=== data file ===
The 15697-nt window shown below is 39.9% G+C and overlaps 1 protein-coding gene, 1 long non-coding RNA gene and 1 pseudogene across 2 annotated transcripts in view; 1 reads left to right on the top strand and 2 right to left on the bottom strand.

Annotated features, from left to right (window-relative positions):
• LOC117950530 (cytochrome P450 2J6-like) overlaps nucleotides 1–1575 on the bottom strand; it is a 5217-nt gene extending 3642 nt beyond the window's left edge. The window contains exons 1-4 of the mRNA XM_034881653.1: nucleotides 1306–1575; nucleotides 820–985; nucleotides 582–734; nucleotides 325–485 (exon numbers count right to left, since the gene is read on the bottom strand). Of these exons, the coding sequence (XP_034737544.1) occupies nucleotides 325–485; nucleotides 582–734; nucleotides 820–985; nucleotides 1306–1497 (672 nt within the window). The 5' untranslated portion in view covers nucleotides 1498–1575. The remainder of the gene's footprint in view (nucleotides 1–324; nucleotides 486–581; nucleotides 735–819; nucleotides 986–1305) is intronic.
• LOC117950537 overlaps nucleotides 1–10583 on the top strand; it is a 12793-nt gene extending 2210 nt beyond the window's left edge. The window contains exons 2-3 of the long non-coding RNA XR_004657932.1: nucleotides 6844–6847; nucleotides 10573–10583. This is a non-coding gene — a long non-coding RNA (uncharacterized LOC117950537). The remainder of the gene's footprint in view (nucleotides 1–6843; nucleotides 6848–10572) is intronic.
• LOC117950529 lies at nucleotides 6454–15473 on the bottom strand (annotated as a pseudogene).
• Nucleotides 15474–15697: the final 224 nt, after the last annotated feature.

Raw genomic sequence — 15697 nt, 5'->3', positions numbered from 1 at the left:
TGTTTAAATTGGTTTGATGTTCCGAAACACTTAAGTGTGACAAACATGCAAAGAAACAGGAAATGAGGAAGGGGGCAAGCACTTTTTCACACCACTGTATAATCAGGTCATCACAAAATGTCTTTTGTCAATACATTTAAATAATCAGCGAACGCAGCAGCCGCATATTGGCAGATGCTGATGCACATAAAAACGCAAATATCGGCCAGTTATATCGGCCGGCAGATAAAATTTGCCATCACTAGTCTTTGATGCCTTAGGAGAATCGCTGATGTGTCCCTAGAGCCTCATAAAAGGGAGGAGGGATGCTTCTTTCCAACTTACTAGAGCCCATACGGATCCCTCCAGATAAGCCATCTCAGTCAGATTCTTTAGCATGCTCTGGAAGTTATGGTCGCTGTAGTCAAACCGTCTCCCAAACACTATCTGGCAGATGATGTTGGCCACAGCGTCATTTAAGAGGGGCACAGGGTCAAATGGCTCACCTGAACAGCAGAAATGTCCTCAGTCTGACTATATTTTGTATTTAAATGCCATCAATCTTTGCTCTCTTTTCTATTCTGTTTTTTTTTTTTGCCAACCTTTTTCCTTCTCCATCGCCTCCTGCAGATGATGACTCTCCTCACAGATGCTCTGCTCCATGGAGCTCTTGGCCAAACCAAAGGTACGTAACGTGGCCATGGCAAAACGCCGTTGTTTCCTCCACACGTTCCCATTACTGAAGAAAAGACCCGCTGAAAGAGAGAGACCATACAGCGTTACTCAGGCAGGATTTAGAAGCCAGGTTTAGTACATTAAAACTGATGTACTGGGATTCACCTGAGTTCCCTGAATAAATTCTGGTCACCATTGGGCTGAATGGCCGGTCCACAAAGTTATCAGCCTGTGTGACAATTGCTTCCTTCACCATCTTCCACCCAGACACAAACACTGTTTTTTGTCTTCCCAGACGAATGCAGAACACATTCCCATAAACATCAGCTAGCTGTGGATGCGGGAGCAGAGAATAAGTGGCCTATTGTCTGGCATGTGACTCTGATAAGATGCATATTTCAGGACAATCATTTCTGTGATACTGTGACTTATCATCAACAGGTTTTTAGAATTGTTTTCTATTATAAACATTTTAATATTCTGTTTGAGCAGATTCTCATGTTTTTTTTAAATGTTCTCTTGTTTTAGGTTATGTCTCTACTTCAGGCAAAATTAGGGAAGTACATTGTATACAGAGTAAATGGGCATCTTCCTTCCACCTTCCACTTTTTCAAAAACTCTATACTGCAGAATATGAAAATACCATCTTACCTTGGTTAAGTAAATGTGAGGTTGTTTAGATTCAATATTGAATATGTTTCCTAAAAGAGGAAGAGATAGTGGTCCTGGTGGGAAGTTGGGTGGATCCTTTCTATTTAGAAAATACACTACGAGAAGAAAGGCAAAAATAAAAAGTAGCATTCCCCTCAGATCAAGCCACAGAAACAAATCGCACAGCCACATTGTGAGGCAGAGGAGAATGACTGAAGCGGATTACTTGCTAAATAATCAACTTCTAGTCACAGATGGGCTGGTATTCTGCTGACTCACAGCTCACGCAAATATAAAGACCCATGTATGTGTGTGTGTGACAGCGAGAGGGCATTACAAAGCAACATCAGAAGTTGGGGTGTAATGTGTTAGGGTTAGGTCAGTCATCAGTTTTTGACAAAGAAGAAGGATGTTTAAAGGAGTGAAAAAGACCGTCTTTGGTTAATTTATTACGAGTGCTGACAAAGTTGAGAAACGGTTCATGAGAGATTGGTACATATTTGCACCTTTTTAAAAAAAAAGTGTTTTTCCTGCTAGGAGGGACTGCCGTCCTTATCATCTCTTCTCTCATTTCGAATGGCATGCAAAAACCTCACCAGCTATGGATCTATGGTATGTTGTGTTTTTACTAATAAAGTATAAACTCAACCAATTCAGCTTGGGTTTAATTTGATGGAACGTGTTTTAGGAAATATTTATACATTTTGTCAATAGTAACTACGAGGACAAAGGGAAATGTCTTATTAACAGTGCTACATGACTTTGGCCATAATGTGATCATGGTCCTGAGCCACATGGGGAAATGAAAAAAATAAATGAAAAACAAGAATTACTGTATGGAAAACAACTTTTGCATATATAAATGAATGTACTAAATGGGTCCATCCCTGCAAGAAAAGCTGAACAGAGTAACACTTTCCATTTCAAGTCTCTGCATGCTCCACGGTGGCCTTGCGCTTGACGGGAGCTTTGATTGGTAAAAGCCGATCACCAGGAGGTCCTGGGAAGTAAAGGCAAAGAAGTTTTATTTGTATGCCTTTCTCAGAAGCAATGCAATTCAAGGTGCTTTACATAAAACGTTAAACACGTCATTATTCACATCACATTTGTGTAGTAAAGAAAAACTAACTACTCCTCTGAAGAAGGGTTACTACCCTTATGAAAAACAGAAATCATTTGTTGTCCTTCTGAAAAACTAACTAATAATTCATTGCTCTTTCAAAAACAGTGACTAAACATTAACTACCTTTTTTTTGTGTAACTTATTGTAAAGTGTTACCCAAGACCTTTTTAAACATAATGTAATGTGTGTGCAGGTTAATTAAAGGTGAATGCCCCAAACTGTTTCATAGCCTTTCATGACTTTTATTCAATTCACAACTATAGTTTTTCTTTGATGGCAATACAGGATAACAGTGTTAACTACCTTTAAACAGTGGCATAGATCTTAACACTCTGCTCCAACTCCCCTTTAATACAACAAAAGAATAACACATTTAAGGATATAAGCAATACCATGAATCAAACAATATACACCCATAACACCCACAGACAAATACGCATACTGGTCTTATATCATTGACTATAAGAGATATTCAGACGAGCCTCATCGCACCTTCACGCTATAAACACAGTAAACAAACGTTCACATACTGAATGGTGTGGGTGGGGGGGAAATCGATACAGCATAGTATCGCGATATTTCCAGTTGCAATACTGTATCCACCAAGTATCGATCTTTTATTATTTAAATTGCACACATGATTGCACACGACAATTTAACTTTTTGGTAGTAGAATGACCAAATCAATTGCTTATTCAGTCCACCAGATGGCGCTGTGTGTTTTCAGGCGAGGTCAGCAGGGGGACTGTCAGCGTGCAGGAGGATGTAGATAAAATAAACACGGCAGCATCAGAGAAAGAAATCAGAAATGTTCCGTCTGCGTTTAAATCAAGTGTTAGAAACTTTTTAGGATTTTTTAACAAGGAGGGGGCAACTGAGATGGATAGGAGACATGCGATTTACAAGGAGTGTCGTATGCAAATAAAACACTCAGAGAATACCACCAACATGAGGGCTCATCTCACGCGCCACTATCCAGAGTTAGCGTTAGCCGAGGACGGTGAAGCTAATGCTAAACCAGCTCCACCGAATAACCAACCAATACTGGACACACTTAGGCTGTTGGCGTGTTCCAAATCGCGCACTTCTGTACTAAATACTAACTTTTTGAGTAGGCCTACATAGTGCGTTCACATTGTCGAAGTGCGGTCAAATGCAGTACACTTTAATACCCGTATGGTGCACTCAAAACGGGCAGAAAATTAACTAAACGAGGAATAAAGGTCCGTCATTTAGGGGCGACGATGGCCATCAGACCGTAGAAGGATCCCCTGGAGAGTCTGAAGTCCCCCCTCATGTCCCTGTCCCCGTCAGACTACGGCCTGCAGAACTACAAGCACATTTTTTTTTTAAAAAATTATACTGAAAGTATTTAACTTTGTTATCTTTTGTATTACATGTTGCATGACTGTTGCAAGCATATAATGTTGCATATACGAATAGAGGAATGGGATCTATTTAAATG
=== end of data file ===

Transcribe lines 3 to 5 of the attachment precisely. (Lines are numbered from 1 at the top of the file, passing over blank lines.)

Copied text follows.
• LOC117950530 (cytochrome P450 2J6-like) overlaps nucleotides 1–1575 on the bottom strand; it is a 5217-nt gene extending 3642 nt beyond the window's left edge. The window contains exons 1-4 of the mRNA XM_034881653.1: nucleotides 1306–1575; nucleotides 820–985; nucleotides 582–734; nucleotides 325–485 (exon numbers count right to left, since the gene is read on the bottom strand). Of these exons, the coding sequence (XP_034737544.1) occupies nucleotides 325–485; nucleotides 582–734; nucleotides 820–985; nucleotides 1306–1497 (672 nt within the window). The 5' untranslated portion in view covers nucleotides 1498–1575. The remainder of the gene's footprint in view (nucleotides 1–324; nucleotides 486–581; nucleotides 735–819; nucleotides 986–1305) is intronic.
• LOC117950537 overlaps nucleotides 1–10583 on the top strand; it is a 12793-nt gene extending 2210 nt beyond the window's left edge. The window contains exons 2-3 of the long non-coding RNA XR_004657932.1: nucleotides 6844–6847; nucleotides 10573–10583. This is a non-coding gene — a long non-coding RNA (uncharacterized LOC117950537). The remainder of the gene's footprint in view (nucleotides 1–6843; nucleotides 6848–10572) is intronic.
• LOC117950529 lies at nucleotides 6454–15473 on the bottom strand (annotated as a pseudogene).